For The Diplomat, I tried to offer a comprehensive look at the myriad ties between Moscow and the American far-right groups - within the alt-right, most especially - undergirding the campaign of Donald Trump:
However, other leading members of the “alt-right” have already visited Russia, at the behest of organizations linked with the Kremlin. To wit, Jared Taylor, one of the foremost proponents of “race realism” in the United States and someone who has already recorded robocalls on behalf of Trump, arrived at a conference in St. Petersburg in 2015 to rail against American policy. Taylor was joined by Sam Dickson, another prominent face within the American’s white supremacist base, who praised Putin’s geopolitical policies. The conference, like the one recently postponed, was organized by RIM, which itself was an outgrowth of efforts from groups like Rodina, a Russian political party founded by Deputy Prime Minister Dmitry Rogozin.
Meanwhile, David Duke, a former Grand Wizard of the Ku Klux Klan, and perhaps America’s most well-known white supremacist, has likewise visited Russia and has not been shy of his praise for Moscow’s policies under Putin. As the Anti-Defamation League found, Duke has noted that he believes that Russia holds “the key to white survival.” Added the ADL: “In Duke’s eyes, Russia presents an unmatched opportunity to help protect the longevity of the white race.” (Like Heimbach, Duke also has noted ties with Dugin.) For good measure, Richard Spencer, one of the foundational actors within the United States’s “alt-right” movement, recently and strangely lauded Russia as the “sole white power in the world.”
Also with The Diplomat, I checked in on Tony Blair's record in Kazakhstan, now coming to a close:
Five years on, it’s difficult to catalog all of the moments Blair whitewashed the Nazarbayev regime’s continued rule either via obfuscation or outright falsity. To wit, after coming aboard, Blair claimed Kazakhstan was the lone nation to give up nuclear weapons — blatantly ignoring moves to give up nuclear weaponry in both Ukraine and Belarus. In 2011, Blair also stated that Kazakhstan was “almost unique, I would say, in its cultural diversity and the way it brings different faiths together, and cultures together.” He further regurgitated Astana’s talking points in Wall Street Journal and Vanity Fair. And just last year — as Nazarbayev was busy taking 98 percent in the country’s latest (flawed) presidential election — Blair said that Kazakhstan’s leadership was “trying to do the right thing.”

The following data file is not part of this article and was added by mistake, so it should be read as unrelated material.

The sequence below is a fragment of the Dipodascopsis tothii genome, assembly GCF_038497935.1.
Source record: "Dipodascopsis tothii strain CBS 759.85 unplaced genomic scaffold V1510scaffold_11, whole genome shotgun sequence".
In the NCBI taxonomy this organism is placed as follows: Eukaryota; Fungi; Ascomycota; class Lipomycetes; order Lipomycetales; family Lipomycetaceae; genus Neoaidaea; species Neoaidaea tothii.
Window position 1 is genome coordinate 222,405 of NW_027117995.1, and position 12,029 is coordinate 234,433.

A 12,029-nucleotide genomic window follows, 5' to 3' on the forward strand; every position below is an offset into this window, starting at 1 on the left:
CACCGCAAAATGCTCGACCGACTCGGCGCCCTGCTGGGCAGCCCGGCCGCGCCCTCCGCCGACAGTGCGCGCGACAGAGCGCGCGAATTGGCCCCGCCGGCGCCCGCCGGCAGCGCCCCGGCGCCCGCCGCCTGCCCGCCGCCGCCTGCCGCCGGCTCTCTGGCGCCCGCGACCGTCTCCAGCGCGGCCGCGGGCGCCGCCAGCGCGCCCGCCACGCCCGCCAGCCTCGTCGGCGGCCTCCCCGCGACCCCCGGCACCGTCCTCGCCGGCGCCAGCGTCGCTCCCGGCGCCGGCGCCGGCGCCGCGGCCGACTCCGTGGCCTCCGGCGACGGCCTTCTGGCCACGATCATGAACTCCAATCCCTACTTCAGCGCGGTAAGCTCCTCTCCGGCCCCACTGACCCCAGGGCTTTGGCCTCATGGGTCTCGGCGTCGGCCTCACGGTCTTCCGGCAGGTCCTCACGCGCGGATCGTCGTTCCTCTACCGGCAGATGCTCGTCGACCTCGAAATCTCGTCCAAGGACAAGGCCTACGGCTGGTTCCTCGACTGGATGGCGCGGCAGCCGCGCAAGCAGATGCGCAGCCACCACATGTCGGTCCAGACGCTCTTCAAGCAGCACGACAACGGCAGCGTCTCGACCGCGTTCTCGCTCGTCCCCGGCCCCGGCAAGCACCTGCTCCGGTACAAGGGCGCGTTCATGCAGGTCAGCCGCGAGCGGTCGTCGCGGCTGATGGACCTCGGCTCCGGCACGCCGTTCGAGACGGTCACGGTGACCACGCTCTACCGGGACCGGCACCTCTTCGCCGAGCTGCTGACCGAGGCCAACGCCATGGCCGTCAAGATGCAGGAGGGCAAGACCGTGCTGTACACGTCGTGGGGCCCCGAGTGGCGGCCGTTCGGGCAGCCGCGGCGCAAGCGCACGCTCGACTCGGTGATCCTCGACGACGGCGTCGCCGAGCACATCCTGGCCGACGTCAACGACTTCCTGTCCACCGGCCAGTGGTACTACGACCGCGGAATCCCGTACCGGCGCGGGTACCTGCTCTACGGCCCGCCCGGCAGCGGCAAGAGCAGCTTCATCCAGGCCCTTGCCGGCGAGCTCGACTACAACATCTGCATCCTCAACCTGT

But perhaps Blair’s most embarrassing — or shameful, depending on your perspective — moments came amidst the fallout from 2011’s Zhanaozen massacre, in which government forces killed more than a dozen unarmed protesters. Following the killings, Blair wrote a letter to Nazarbayev carrying advice as to how the Kazakhstani president should spin the slaughter. Instead of accepting responsibility, or pledging further reform, Blair proposed a different tack: convincing the West that the killings “should not obscure the enormous progress” Nazarbayev had apparently brought to Kazakhstan. Blair then included a further 500 words for Nazarbayev to use, becoming, in effect, a speechwriter — and cheerleader — for Nazarbayev. Earlier this year, it was further revealed that Blair had approved an additional letter that would have Astana claim the impossibility of bringing impartial, independent experts to Zhanaozen, and defending the Kazakhstani government’s investigation into the massacre.